Author Ben Haversham is condemned to writing solitude by his agent John. Ben has indulged in too many worldly pleasures in London, which resulted in the third part of his trilogy being long overdue. John puts Ben up in his house in Sandalwood, a remote village where temptations for Ben are scarce and he can hopefully concentrate on delivering a manuscript soon.
During his first night Ben wakes up at 3:10 exactly, being under the impression of having been watched but there’s no one present except an array of dolls, which he gives more or less charming nicknames. Unable to go back to sleep he decides to give writing a try. When the housekeeper wakes him late in the morning he discovers he’s actually produced four solid chapters without actually remembering doing so.
The army of creepy dolls and the very odd and disturbing paintings of debauched clowns in the house are not the only strange things to discover. Ben can see the Doll Museum from the window of his bedroom and where there’s quite some activity each night. Owner of the Doll Museum is the mysterious Marion Papusa, who has invited Ben for dinner on the weekend. Ben’s conscious and subconscious are telling him to run as far from Sandalwood as possible…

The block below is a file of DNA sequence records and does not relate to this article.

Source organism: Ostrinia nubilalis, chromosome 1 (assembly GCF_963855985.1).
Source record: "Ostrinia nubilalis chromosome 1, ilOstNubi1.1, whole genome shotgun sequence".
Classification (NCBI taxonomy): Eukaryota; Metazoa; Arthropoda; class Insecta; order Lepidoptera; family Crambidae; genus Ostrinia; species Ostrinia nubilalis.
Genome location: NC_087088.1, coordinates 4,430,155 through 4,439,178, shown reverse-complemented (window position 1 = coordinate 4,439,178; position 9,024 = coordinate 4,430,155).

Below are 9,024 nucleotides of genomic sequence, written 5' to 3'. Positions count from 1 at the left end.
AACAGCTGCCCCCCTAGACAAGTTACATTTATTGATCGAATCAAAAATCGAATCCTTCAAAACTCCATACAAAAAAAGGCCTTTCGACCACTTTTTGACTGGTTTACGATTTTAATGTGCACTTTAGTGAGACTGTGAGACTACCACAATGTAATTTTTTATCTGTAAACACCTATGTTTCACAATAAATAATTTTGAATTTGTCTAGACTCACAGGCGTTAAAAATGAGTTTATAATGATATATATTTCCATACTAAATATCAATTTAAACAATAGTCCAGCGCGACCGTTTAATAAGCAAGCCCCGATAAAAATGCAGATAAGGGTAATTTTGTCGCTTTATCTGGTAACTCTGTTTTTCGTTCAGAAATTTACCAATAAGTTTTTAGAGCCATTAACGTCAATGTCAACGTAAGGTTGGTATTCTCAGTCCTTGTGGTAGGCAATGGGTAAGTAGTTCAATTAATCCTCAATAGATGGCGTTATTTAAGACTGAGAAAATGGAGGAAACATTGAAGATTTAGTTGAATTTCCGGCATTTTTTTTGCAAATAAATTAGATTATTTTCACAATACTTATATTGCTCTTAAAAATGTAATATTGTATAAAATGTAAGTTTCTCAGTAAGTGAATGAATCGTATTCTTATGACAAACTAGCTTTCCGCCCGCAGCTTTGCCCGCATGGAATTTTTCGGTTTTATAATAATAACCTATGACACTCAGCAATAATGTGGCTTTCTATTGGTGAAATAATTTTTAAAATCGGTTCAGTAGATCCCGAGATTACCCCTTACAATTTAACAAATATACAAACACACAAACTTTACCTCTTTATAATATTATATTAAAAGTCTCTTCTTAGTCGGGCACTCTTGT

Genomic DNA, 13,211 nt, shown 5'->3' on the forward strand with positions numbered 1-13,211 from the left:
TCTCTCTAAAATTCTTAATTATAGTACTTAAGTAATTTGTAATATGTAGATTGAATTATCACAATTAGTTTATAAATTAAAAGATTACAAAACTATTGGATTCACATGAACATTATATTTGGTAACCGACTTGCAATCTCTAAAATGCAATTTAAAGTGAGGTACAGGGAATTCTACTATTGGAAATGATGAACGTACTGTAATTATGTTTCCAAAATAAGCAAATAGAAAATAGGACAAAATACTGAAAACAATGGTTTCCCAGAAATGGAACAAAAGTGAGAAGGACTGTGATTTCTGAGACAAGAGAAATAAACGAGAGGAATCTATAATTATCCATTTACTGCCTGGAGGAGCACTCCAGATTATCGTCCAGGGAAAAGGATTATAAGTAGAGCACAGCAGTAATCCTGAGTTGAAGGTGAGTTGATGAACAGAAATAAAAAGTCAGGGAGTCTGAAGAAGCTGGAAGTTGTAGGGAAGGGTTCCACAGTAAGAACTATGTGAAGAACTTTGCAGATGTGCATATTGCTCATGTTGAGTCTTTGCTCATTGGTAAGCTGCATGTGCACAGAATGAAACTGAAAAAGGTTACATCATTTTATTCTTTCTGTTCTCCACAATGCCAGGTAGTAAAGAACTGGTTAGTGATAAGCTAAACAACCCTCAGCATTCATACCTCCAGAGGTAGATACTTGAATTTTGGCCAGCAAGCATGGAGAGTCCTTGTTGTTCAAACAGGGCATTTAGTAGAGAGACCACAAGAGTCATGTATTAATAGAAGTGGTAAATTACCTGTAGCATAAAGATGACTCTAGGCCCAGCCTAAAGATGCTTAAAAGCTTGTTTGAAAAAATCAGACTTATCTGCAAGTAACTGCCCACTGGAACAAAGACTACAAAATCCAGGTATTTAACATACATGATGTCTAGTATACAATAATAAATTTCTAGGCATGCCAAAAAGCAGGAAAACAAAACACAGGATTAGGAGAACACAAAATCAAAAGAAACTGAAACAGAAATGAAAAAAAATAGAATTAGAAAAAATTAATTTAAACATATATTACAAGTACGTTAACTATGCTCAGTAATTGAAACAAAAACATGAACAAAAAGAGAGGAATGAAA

Okay, dolls and evil clowns … yawn, right? That’s what I thought before I began reading Doll House.
Ashley Lister has extracted elements of the genre that have been used many times before and put them together to create a ferociously brilliant horror novel.
Lister cleverly ticks all the appropriate boxes and pushes all the right buttons. From the first few pages on you can’t escape the mounting feeling of dread and you end up wanting to frequently scream ‘Run!’ at the main character Ben.
There are gruesome and gory scenes galore (halle-motherfucking-lujah!), Lister’s descriptions are very detailed with you standing right next to the characters, flinching, recoiling, holding your breath.
For me as a life-long horror fan it was a sheer delight to read Doll House. The story is darkly mysterious, the characters likeable and the villains are sinister and wicked. There’s the right amount of blood and gore and the often absurd erotic scenes will make you want to shop for brain bleach right away.
Lister’s powerful prose and wonderfully witty dialogue are a special treat, adding momentum to his lore, making the reader squirm with discomfort.
Doll House is a perfect lecture on how to write a horror novel and it should have its deserved place in every horror fan’s library as an instant new classic.